Articles & Features

10 Modern Moments in Colour

By Artland Editors

It can be easy to take colour for granted, but as these ten moments remind us, colour should also present its own challenge. Colour can be a unifying cultural force, as Pantone reminds us every year with their Colour of the Year, or a socio-political issue, such as in Angelica Dass’s series Humanae. It can be an invention, an obsession or a possession (here’s looking at Anish Kapoor). Whatever colour means to you, you’ll be sure to see colour in a new light after learning about these ten modern moments in colour.


Pantone's "Rose Quartz" and "Serenity."

1. capturing a colour zeitgeist with Pantone

Each year, Pantone, the world’s leading colour authority, announces a colour that captures the zeitgeist of the year. For 2019, that colour is “Living Coral.” Unveiled at Art Basel Miami, this colour has moved beyond its oceanic origins, and links many disparate events together, from the variant of the iPhone XR to the tragic death of the Great Barrier Reef. Naming a colour that sums up an entire year is no mean feat. The difficulty of choosing just one led Pantone, in an unprecedented move, to anoint two colours of the year in 2016 — “Rose Quartz,” a pale pink, and “Serenity,” a baby blue. Not content with deciding colour of the year, Pantone also memorably created a new Pantone colour based based on the Minions from global film franchise Despicable Me in 2015. The development of Minion Yellow marks the first time in Pantone’s history that a colour has been created and named after a character.


Versions of Anish Kapoor's "Cloudgate" by the internet.

2.the battle between blackest black and the pinkest pink.

Who knew colour could get stir up so much controversy. The darkest pigment in the Old Masters repertoire was a “bone black” made by burning animal bones in an air-free chamber. These days, technology has made it possible for black to become even blacker. Due to vertically-aligned nanotubles, Vantablack, invented by English company Surrey Nanosystems, captures light in a way that prevents perceptions of depth and dimension. Once news broke that British artist Anish Kapoor had been granted exclusive use of the hue, absolute mayhem broke loose, with the rumour mill claiming that Kapoor had been given exclusive rights to use the colour black.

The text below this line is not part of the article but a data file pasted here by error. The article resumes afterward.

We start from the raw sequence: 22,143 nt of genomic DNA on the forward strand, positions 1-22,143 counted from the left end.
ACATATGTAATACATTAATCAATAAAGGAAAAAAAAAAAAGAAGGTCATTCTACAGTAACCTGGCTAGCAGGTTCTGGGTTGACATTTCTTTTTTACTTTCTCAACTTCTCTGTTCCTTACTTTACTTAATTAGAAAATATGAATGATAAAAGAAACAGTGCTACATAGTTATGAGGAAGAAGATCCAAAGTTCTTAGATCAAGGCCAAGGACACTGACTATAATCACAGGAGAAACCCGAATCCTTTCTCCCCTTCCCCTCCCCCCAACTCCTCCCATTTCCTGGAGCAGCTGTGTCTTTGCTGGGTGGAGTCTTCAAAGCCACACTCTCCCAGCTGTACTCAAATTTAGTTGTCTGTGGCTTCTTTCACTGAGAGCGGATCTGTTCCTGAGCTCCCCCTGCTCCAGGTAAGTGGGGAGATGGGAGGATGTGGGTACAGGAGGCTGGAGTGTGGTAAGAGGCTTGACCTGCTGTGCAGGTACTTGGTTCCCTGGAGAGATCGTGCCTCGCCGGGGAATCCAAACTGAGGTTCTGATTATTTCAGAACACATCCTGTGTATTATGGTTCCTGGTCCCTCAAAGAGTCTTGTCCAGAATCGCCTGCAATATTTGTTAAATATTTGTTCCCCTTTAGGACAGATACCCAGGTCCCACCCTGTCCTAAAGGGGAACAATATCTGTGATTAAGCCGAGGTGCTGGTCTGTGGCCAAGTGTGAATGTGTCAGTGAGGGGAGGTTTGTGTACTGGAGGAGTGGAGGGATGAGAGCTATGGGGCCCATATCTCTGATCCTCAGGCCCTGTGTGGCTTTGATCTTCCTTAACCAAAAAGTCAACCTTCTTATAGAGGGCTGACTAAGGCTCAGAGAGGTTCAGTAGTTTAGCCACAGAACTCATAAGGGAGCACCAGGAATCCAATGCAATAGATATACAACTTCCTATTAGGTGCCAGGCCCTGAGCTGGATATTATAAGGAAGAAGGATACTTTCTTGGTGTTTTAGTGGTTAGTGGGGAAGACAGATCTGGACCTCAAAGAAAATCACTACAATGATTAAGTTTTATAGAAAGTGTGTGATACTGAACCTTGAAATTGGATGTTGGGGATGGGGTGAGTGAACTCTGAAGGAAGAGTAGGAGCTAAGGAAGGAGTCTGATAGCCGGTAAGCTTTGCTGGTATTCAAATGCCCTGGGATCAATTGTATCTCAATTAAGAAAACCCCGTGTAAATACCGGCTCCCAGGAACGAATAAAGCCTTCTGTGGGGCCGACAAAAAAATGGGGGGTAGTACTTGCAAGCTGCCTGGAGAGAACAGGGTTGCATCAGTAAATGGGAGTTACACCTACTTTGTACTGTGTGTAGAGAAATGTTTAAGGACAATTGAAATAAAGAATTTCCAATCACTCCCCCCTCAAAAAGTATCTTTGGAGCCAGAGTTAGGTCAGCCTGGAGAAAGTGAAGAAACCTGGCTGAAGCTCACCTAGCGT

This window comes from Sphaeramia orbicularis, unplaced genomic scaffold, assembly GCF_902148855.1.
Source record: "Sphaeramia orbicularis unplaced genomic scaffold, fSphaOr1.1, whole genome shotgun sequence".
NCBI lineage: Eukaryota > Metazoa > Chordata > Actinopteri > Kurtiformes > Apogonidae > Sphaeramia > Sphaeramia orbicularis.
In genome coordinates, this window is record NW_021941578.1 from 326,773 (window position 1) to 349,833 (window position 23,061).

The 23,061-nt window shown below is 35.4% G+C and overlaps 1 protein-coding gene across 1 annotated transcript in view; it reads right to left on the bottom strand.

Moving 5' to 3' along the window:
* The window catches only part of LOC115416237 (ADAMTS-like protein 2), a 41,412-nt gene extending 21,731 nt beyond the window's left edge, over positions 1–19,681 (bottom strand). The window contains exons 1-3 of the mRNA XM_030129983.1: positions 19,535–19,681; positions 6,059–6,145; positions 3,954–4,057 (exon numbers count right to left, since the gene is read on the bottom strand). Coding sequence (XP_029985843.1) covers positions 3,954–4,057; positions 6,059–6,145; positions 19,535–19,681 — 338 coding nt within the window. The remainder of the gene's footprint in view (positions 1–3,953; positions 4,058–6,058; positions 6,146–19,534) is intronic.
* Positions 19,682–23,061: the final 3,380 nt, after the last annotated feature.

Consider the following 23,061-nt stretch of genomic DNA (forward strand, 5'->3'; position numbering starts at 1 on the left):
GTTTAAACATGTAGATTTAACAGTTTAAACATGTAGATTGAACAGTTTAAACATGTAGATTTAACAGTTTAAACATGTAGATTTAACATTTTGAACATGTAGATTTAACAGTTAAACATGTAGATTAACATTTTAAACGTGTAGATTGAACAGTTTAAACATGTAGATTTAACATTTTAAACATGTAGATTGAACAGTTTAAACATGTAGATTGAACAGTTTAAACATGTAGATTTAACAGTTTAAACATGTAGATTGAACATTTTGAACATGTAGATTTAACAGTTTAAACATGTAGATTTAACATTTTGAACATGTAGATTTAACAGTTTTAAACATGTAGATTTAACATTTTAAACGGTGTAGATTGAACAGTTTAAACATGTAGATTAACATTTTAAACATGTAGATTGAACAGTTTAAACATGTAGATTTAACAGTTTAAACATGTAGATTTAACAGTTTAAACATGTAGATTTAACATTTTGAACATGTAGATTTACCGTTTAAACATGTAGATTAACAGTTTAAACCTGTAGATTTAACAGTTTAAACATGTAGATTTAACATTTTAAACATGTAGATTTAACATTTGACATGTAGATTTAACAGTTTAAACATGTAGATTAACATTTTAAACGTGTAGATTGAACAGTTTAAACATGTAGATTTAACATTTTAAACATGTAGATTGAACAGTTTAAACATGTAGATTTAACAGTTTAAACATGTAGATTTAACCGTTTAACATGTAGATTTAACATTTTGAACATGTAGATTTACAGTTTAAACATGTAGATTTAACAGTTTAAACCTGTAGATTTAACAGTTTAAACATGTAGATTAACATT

British artist Stuart Semple addressed the situation in his own way by creating “Pinkest Pink,” which he put on sale on his website Culturehustle in December 2016. He included a legalistic warning:

“By adding this product to your cart you confirm that you are not Anish Kapoor, you are in no way affiliated to Anish Kapoor, you are not purchasing this item on behalf of Anish Kapoor or an associate of Anish Kapoor. To the best of your knowledge, information and belief this paint will not make its way into that hands of Anish Kapoor.”

Unfortunately for Semple, Kapoor got his hands on the pigment and Instagrammed it as proof. Undeterred, in 2017, Semple released Phaze, colour-changing acrylic paint, with similar restrictions. In the meantime, the rest of the world appears to have moved on.


“Nymphéas en Fleur” (1914-17)
Monet's “Nymphéas en Fleur” (1914-17)

3.  “Violettomania”

“I have finally discovered the true colour of the atmosphere,” Monet once declared. “It’s violet. Fresh air is violet.” The Impressionists — especially Monet — were downright obsessed with the colour violet, to the extent that critics accused the painters of having “violettomania.” Violet is everywhere in Monet’s paintings, from the purple shadows in his haystacks and lavender specks of light on his waterlilies. The one hue that you’ll never find in a Monet? Black. When he died, his friend Georges Clemenceau was aghast when Monet’s coffin was covered with a black sheet, and he insisted on replacing it with a flowered covering instead.